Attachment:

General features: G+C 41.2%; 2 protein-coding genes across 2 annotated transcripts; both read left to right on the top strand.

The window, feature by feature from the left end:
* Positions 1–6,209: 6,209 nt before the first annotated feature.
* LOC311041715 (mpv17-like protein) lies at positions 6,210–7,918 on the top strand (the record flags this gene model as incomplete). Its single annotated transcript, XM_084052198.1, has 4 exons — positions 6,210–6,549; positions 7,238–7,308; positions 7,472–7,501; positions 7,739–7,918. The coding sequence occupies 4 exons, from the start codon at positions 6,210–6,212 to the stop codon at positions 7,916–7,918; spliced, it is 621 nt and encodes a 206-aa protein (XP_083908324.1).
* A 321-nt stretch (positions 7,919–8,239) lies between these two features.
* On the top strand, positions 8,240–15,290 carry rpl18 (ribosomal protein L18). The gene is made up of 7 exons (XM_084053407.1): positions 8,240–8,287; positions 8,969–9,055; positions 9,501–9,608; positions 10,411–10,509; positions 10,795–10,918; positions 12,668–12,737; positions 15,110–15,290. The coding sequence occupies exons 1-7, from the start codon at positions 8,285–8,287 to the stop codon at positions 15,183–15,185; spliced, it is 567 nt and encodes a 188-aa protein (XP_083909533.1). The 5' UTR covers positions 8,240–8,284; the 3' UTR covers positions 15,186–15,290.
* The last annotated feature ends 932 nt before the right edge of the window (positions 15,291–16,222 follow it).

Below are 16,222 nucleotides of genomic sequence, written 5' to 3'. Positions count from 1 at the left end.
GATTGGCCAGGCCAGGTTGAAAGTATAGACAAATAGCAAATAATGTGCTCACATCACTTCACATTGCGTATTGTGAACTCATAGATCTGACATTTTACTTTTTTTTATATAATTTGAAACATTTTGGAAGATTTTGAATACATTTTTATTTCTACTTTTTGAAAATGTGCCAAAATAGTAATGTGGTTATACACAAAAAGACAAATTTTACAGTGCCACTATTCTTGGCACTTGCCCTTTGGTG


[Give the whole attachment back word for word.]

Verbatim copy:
General features: G+C 41.2%; 2 protein-coding genes across 2 annotated transcripts; both read left to right on the top strand.

The window, feature by feature from the left end:
* Positions 1–6,209: 6,209 nt before the first annotated feature.
* LOC311041715 (mpv17-like protein) lies at positions 6,210–7,918 on the top strand (the record flags this gene model as incomplete). Its single annotated transcript, XM_084052198.1, has 4 exons — positions 6,210–6,549; positions 7,238–7,308; positions 7,472–7,501; positions 7,739–7,918. The coding sequence occupies 4 exons, from the start codon at positions 6,210–6,212 to the stop codon at positions 7,916–7,918; spliced, it is 621 nt and encodes a 206-aa protein (XP_083908324.1).
* A 321-nt stretch (positions 7,919–8,239) lies between these two features.
* On the top strand, positions 8,240–15,290 carry rpl18 (ribosomal protein L18). The gene is made up of 7 exons (XM_084053407.1): positions 8,240–8,287; positions 8,969–9,055; positions 9,501–9,608; positions 10,411–10,509; positions 10,795–10,918; positions 12,668–12,737; positions 15,110–15,290. The coding sequence occupies exons 1-7, from the start codon at positions 8,285–8,287 to the stop codon at positions 15,183–15,185; spliced, it is 567 nt and encodes a 188-aa protein (XP_083909533.1). The 5' UTR covers positions 8,240–8,284; the 3' UTR covers positions 15,186–15,290.
* The last annotated feature ends 932 nt before the right edge of the window (positions 15,291–16,222 follow it).

Below are 16,222 nucleotides of genomic sequence, written 5' to 3'. Positions count from 1 at the left end.
GATTGGCCAGGCCAGGTTGAAAGTATAGACAAATAGCAAATAATGTGCTCACATCACTTCACATTGCGTATTGTGAACTCATAGATCTGACATTTTACTTTTTTTTATATAATTTGAAACATTTTGGAAGATTTTGAATACATTTTTATTTCTACTTTTTGAAAATGTGCCAAAATAGTAATGTGGTTATACACAAAAAGACAAATTTTACAGTGCCACTATTCTTGGCACTTGCCCTTTGGTG